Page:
know about it. But to keep the realisation of its horror alive and awaken once more our recognition of the precious gift of freedom we need to experience at least a frisson of fear from time to time. I confess to a
desire to seek the safety of the exit in this show. The scenario is ancient Rome. Thug and Dictator follow each other in rapid succession. Licence and debauchery rule. The play deals with the early life of of Julius Caesar
who proved to be just another in a long line of nasties. Driven by enormous vanity and insatiable ambition
he is capable of any perfidy, any outrage. The power of this production is achieved by the enormous energy
and vitality of the company. They create the sensation that these horrors are taking place all around while we,
the audience, in the manner of everyman, everywhere, stand silently by.”


University of Pretoria

“String Caesar is a remarkable movie, shot inside prisons with inmates playing many of the lead roles.
This creates an implicit and fascinating dialogue between the story of a young Julius Caesar in ancient
times and the drama of incarceration in the 21st century. These stories are linked by common themes -
of human passion, of rivalry, enmity and friendship and of visceral and latent violence - that bridge the
gap between the different millennia.”

former Director of Prisons, Wales Former governor, HMP Dartmoor

For those of us with experience of prison, this shines a remarkable and very powerful light on life inside,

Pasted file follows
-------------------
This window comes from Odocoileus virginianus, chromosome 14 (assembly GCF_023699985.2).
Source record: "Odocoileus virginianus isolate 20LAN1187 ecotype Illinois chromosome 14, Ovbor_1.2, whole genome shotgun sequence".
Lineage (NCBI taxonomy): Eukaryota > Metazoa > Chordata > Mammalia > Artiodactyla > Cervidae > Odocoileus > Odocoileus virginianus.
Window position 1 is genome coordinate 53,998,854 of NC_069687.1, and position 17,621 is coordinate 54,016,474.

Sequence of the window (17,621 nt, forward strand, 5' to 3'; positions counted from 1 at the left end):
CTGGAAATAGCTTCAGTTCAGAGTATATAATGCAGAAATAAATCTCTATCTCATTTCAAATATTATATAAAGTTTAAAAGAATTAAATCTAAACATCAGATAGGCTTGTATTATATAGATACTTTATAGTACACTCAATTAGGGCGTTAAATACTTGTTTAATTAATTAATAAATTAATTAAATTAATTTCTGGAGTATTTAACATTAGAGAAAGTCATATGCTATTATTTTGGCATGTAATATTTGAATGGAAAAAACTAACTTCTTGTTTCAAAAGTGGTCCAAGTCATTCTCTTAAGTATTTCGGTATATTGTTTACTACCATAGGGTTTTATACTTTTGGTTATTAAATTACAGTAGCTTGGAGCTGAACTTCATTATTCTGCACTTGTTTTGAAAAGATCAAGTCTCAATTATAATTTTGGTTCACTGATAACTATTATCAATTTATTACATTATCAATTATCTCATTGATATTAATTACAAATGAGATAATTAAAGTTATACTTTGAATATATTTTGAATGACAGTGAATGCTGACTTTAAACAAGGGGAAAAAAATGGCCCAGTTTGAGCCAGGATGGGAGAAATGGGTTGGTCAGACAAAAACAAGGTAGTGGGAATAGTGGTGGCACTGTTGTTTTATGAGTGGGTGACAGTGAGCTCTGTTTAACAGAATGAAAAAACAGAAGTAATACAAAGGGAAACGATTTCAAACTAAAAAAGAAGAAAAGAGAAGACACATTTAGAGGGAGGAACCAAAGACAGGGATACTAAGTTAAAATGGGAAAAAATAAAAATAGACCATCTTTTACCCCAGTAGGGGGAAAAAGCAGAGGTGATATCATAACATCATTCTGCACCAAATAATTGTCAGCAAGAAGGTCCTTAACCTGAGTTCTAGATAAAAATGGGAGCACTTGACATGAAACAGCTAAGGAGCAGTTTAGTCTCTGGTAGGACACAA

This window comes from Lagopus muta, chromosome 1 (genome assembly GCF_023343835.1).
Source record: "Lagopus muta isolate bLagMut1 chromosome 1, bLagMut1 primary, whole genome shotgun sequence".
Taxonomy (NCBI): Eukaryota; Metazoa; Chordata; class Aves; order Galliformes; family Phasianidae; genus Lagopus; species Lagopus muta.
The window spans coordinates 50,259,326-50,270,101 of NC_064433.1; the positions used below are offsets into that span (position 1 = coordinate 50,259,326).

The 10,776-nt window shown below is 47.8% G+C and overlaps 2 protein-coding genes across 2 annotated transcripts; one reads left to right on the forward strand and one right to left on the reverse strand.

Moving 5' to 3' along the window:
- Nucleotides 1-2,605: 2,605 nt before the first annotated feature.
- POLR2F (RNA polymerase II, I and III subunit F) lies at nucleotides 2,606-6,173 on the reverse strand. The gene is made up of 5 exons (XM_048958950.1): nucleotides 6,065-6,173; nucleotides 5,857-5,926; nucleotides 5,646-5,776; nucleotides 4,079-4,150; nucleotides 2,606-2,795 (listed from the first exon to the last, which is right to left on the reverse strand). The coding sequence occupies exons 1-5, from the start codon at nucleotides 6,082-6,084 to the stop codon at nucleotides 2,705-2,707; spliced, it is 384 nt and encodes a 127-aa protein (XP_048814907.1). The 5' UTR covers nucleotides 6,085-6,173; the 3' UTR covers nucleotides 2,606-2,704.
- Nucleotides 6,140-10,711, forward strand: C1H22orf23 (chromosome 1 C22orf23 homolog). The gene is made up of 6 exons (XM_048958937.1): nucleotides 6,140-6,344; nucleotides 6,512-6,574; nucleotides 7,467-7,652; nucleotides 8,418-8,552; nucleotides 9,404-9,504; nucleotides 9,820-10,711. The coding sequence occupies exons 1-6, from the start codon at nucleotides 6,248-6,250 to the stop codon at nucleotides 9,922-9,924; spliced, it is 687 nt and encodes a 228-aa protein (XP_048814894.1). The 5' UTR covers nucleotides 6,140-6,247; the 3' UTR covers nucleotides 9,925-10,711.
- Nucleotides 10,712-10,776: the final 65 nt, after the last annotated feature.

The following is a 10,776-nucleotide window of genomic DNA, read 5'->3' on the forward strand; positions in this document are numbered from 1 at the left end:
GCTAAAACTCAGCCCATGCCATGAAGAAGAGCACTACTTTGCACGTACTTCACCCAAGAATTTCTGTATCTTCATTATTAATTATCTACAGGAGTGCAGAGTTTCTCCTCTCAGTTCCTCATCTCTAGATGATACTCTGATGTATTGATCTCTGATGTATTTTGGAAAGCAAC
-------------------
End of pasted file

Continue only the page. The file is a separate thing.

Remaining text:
pointing up the parallels between the use and abuse of power in ancient Rome, prison today and
contemporary society.  The quality of the acting from the serving prisoners is a triumph. Images from the film
remain with me long after seeing it.”

former governor of Cardiff International prison service consultant

"StringCaesar gives an insight into history within the context of a maximum security prison setting, complete
with all of the complex dynamics and prisoner sub - cultures. Although great professional actors give
remarkable performances in StringCaesar- the real stars of the film are the prisoners themselves as they tell
the story so convincingly. Compulsive viewing !!"

HMP Whatton

The evening was a great success. The panel of the forum was composed of two ex-prisoners, Michael Sambridge and Tone Curran; an accomplished actor and director, Richard Clifford; former member of the SBS, now author and and crisis management consultant (pirates, terrorists and protection against such), Duncan Falconer; political journalist from The Independent, Christina Patterson and yours truly.

The subject heading was ‘Dis-respect, Blood on the Streets! A solution to Gang violence?’

Paul and Alice’s film, JAIL CAESAR, uses modern gang style relations to underscore it’s plot.

Sadly it wasn’t a good start for Christina who had just discovered that she had been the victim of identity theft! Duncan offered some comfort by disclosing that he had heard recently of an identity thief that had unwittingly stolen the ID of a wanted terrorist suspect. Whoops!

As the debate moved into how to establish relationships and talk to young people that thought themselves disenfranchised, Duncan related an extreme situation that he had found himself in whilst escorting CNN reporters in a hostile area.

Their vehicle had to stop at an impromtu roadblock manned by children of no more that twelve years old. The leader of whom is wearing a girl’s dress, has bulging bloodshot eyes due to the large marijuana cigarette he has in one hand, the other is fiddling with the pistol grip of an AK47. His ‘platoon’ are similarly equipped and all have zero accountability.

The answer was remarkably similar as to how to deal with a violent life sentenced G.O.O.D prisoner who has not long killed his cellmate, is very hacked off with you and is now ready to repeat the exercise for your personal benefit. Think quickly, speak slowly and move carefully!